I also took the time to glue in the side pod vents and fill those in so it looked like a single aluminum (or fiberglass or even carbon fibre) casting. The exhaust were cleaned up and painted Alclad II 'exhaust manifold', which looks quite convincing. I also attached the rear brake ducts at this time. These were simply snapped in place without gluing. I did have to open up the upper strut holes a bit.

Then I looked at the instructions and saw that I was going to have to remove the front suspension bits in order to put on the large side stripes. I'd already used the kit decals on the small front wing bits. One went on quite well while the other had every attachment glitch you can think of from tearing to bunching up and not covering very well. Anyway, it wasn't as difficult to disassemble the front suspension bits (and I had to do them all) as I feared. I used Mr.Mark Softener for all these decals as it didn't seem to cause any issues with the Tamiya markings. With those sections done, the front suspension was reassembled. The nose wing was also glued together while I thought about how to tackle the glitches.

The lower body plate was then cleaned up and painted. The rear half of this on the inside and the back of the cockpit tub are supposed to be painted X-11 silver, but being lazy, I used Bare Metal foil and I have to say it looks pretty nice.I used a Q-tip/cotton bud to smooth it all out. The assembled engine was again simply clicked into place without cement. I was quite surprised and pleased at how well it all fit. I then glued on the front nose section to the cockpit tub. Fit is only fair as there is a bit of a gap here. The small piece above the steering wheel area was cemented in place at this time and more decals applied.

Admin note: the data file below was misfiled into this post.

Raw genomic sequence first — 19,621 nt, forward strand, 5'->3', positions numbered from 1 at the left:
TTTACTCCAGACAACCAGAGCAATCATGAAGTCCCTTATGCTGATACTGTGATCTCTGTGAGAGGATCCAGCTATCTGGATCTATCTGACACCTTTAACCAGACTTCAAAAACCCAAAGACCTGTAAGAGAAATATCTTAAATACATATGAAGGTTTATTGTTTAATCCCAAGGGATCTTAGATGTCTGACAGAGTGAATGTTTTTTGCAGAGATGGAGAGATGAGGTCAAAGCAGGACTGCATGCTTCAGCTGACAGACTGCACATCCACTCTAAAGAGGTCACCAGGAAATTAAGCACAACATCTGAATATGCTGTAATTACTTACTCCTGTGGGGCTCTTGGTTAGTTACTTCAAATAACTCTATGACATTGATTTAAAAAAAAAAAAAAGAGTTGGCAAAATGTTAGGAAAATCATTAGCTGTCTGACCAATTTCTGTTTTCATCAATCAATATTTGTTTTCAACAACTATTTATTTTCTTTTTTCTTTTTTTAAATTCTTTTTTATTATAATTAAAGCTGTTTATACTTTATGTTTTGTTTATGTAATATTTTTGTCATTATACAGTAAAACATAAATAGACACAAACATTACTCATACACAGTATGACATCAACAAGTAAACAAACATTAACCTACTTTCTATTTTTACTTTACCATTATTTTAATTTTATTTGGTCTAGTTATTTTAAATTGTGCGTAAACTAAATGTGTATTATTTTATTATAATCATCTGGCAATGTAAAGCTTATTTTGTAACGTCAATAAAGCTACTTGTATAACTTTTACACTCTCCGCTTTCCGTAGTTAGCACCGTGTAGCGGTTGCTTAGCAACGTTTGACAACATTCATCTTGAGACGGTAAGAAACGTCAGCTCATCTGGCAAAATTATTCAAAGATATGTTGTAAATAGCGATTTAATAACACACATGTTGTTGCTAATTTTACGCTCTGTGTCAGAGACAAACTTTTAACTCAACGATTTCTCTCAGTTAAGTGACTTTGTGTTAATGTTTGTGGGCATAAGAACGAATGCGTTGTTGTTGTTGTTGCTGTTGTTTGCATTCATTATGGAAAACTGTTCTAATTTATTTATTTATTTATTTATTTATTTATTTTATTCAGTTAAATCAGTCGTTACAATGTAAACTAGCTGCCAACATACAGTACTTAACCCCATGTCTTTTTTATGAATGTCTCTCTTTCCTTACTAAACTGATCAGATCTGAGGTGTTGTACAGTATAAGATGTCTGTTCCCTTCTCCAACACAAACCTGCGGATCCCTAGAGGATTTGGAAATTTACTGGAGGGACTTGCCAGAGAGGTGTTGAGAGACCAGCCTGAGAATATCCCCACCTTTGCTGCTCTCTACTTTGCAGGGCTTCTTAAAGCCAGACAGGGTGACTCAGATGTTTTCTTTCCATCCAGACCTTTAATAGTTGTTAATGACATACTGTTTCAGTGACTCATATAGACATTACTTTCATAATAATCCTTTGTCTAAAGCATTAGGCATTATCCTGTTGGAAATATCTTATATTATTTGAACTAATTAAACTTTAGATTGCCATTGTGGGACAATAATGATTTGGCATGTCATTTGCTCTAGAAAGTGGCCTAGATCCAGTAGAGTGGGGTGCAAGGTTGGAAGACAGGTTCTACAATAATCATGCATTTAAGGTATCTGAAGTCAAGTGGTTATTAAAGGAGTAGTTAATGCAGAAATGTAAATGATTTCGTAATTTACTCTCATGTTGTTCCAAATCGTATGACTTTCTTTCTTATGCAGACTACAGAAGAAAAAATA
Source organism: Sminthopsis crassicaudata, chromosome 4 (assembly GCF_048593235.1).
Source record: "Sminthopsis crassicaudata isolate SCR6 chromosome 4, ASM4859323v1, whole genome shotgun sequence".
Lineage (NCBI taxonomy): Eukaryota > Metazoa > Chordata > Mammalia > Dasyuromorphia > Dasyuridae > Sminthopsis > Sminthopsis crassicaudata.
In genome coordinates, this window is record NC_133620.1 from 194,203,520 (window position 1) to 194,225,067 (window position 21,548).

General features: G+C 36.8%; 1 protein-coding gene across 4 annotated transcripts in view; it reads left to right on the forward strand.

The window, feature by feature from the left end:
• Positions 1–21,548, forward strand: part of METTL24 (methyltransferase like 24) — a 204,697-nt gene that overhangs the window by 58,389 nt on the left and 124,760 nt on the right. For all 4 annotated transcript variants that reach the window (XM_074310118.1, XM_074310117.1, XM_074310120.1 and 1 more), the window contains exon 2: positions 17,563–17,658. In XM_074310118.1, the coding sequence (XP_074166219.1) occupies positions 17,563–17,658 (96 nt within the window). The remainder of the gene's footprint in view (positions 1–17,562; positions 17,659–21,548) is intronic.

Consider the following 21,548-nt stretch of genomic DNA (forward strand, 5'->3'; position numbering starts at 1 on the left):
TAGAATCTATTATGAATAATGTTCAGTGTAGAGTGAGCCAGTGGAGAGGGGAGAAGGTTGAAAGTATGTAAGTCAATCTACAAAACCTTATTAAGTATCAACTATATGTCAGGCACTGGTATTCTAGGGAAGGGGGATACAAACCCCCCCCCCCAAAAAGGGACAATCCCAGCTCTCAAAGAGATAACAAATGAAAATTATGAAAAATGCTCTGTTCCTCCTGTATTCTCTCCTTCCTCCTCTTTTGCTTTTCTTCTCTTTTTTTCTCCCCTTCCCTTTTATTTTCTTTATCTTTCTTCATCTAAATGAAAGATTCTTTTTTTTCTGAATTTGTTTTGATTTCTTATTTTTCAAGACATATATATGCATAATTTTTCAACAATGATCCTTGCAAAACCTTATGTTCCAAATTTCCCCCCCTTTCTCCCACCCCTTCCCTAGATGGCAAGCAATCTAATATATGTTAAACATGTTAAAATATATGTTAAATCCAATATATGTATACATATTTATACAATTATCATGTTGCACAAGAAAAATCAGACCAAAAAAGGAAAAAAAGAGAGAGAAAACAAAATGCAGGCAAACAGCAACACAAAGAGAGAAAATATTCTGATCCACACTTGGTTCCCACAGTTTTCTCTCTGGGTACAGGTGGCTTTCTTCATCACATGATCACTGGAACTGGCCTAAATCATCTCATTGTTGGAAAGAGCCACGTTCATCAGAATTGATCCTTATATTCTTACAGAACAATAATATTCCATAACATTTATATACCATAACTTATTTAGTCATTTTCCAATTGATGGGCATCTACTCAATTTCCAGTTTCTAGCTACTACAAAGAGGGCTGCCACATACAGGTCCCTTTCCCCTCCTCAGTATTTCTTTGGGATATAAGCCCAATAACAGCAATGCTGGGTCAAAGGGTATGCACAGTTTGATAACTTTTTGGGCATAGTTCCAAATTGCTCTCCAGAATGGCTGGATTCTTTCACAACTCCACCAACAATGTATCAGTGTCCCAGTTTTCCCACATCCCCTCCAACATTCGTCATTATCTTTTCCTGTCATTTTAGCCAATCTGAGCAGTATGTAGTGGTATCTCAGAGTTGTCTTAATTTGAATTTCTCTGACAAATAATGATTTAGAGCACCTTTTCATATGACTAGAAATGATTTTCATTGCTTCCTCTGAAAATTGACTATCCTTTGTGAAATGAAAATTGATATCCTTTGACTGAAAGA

A few other small bits were attached and while I considered what to use for the wheels (mix 2 parts red, one part gold and one part black) I applied more of the decals to the nose and the rear wing. Eventually I used some dark bronze spray paint from the Testors One Coat line of lacquers. A bit lighter than what it should be, I suppose, but looks good.